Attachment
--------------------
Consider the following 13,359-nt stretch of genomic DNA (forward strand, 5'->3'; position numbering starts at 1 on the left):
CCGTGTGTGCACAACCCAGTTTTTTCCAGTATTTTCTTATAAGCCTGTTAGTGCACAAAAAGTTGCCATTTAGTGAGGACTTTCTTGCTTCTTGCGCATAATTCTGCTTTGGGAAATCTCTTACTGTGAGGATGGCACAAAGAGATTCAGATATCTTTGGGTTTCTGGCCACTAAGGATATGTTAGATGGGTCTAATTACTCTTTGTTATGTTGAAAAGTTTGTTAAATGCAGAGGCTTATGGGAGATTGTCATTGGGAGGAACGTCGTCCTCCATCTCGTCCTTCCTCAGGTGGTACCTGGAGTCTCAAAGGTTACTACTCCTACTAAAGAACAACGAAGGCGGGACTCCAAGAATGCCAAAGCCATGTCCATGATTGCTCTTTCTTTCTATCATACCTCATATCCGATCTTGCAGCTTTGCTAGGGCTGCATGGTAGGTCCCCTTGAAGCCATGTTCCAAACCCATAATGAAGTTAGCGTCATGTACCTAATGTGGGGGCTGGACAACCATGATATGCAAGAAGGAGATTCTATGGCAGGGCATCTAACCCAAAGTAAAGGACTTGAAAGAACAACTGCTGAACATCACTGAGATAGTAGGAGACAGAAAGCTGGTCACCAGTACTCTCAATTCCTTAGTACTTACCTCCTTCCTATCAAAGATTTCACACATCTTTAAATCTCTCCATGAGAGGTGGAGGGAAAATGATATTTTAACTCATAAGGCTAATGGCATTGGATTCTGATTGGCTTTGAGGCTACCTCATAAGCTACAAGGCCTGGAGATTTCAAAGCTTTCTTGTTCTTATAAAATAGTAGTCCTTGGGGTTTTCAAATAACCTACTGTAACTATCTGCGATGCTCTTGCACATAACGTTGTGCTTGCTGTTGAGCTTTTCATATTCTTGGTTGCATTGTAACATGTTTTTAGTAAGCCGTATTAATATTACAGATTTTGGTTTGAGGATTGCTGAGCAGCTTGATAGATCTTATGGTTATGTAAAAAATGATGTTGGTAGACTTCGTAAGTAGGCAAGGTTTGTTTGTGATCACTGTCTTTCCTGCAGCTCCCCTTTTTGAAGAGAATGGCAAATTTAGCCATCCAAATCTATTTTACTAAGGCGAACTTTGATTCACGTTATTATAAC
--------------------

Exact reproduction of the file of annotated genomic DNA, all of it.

Consider the following 13,359-nt stretch of genomic DNA (forward strand, 5'->3'; position numbering starts at 1 on the left):
CCGTGTGTGCACAACCCAGTTTTTTCCAGTATTTTCTTATAAGCCTGTTAGTGCACAAAAAGTTGCCATTTAGTGAGGACTTTCTTGCTTCTTGCGCATAATTCTGCTTTGGGAAATCTCTTACTGTGAGGATGGCACAAAGAGATTCAGATATCTTTGGGTTTCTGGCCACTAAGGATATGTTAGATGGGTCTAATTACTCTTTGTTATGTTGAAAAGTTTGTTAAATGCAGAGGCTTATGGGAGATTGTCATTGGGAGGAACGTCGTCCTCCATCTCGTCCTTCCTCAGGTGGTACCTGGAGTCTCAAAGGTTACTACTCCTACTAAAGAACAACGAAGGCGGGACTCCAAGAATGCCAAAGCCATGTCCATGATTGCTCTTTCTTTCTATCATACCTCATATCCGATCTTGCAGCTTTGCTAGGGCTGCATGGTAGGTCCCCTTGAAGCCATGTTCCAAACCCATAATGAAGTTAGCGTCATGTACCTAATGTGGGGGCTGGACAACCATGATATGCAAGAAGGAGATTCTATGGCAGGGCATCTAACCCAAAGTAAAGGACTTGAAAGAACAACTGCTGAACATCACTGAGATAGTAGGAGACAGAAAGCTGGTCACCAGTACTCTCAATTCCTTAGTACTTACCTCCTTCCTATCAAAGATTTCACACATCTTTAAATCTCTCCATGAGAGGTGGAGGGAAAATGATATTTTAACTCATAAGGCTAATGGCATTGGATTCTGATTGGCTTTGAGGCTACCTCATAAGCTACAAGGCCTGGAGATTTCAAAGCTTTCTTGTTCTTATAAAATAGTAGTCCTTGGGGTTTTCAAATAACCTACTGTAACTATCTGCGATGCTCTTGCACATAACGTTGTGCTTGCTGTTGAGCTTTTCATATTCTTGGTTGCATTGTAACATGTTTTTAGTAAGCCGTATTAATATTACAGATTTTGGTTTGAGGATTGCTGAGCAGCTTGATAGATCTTATGGTTATGTAAAAAATGATGTTGGTAGACTTCGTAAGTAGGCAAGGTTTGTTTGTGATCACTGTCTTTCCTGCAGCTCCCCTTTTTGAAGAGAATGGCAAATTTAGCCATCCAAATCTATTTTACTAAGGCGAACTTTGATTCACGTTATTATAAC